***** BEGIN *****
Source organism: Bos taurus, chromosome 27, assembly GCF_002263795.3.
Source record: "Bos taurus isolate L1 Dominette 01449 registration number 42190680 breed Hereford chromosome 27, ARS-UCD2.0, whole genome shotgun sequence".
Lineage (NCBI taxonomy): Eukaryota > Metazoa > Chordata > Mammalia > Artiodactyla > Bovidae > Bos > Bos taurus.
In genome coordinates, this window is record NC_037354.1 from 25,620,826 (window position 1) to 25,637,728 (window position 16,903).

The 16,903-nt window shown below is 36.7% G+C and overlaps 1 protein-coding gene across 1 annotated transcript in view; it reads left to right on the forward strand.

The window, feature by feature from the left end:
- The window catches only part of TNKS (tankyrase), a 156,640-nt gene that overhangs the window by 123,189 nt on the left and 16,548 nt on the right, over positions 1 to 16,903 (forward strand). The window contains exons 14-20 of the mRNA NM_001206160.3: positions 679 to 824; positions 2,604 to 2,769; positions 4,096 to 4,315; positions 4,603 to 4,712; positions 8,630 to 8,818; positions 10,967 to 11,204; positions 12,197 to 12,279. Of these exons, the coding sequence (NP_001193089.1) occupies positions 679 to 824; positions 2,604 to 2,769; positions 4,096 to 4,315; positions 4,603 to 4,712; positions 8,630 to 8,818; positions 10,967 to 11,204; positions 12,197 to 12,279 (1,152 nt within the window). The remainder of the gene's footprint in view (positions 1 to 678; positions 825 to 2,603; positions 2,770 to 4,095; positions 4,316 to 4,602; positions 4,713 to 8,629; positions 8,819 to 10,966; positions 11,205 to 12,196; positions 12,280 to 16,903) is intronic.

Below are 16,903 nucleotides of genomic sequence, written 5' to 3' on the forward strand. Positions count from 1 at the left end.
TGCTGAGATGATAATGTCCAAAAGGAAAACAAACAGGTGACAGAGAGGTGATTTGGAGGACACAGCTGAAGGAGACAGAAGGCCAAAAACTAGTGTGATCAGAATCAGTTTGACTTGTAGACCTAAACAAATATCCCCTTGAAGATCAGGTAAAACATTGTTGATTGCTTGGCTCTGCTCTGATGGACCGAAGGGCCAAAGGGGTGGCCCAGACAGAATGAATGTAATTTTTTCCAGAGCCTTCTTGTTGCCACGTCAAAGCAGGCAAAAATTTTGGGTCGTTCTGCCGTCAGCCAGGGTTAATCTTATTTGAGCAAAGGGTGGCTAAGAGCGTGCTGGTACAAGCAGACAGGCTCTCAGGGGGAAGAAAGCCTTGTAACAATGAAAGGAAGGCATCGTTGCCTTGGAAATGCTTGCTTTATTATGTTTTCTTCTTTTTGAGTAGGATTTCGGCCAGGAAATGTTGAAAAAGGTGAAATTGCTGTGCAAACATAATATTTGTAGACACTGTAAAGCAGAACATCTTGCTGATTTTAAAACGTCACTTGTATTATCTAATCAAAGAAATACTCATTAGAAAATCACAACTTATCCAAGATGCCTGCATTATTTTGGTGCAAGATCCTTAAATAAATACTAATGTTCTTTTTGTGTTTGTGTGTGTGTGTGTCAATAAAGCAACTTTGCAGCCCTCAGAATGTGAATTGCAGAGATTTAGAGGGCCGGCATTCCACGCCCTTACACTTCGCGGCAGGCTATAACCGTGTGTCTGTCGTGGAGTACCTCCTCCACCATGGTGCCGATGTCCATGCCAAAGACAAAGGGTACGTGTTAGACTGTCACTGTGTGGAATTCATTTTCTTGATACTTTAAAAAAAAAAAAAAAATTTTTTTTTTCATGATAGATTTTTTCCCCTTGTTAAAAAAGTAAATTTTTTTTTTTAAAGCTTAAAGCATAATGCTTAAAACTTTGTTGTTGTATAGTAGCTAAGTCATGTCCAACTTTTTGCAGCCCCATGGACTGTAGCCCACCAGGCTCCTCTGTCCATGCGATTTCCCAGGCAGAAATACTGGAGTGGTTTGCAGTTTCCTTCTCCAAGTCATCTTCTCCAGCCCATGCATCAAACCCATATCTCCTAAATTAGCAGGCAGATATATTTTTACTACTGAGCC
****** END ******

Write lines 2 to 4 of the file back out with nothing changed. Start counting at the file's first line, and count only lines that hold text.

Source record: "Bos taurus isolate L1 Dominette 01449 registration number 42190680 breed Hereford chromosome 27, ARS-UCD2.0, whole genome shotgun sequence".
Lineage (NCBI taxonomy): Eukaryota > Metazoa > Chordata > Mammalia > Artiodactyla > Bovidae > Bos > Bos taurus.
In genome coordinates, this window is record NC_037354.1 from 25,620,826 (window position 1) to 25,637,728 (window position 16,903).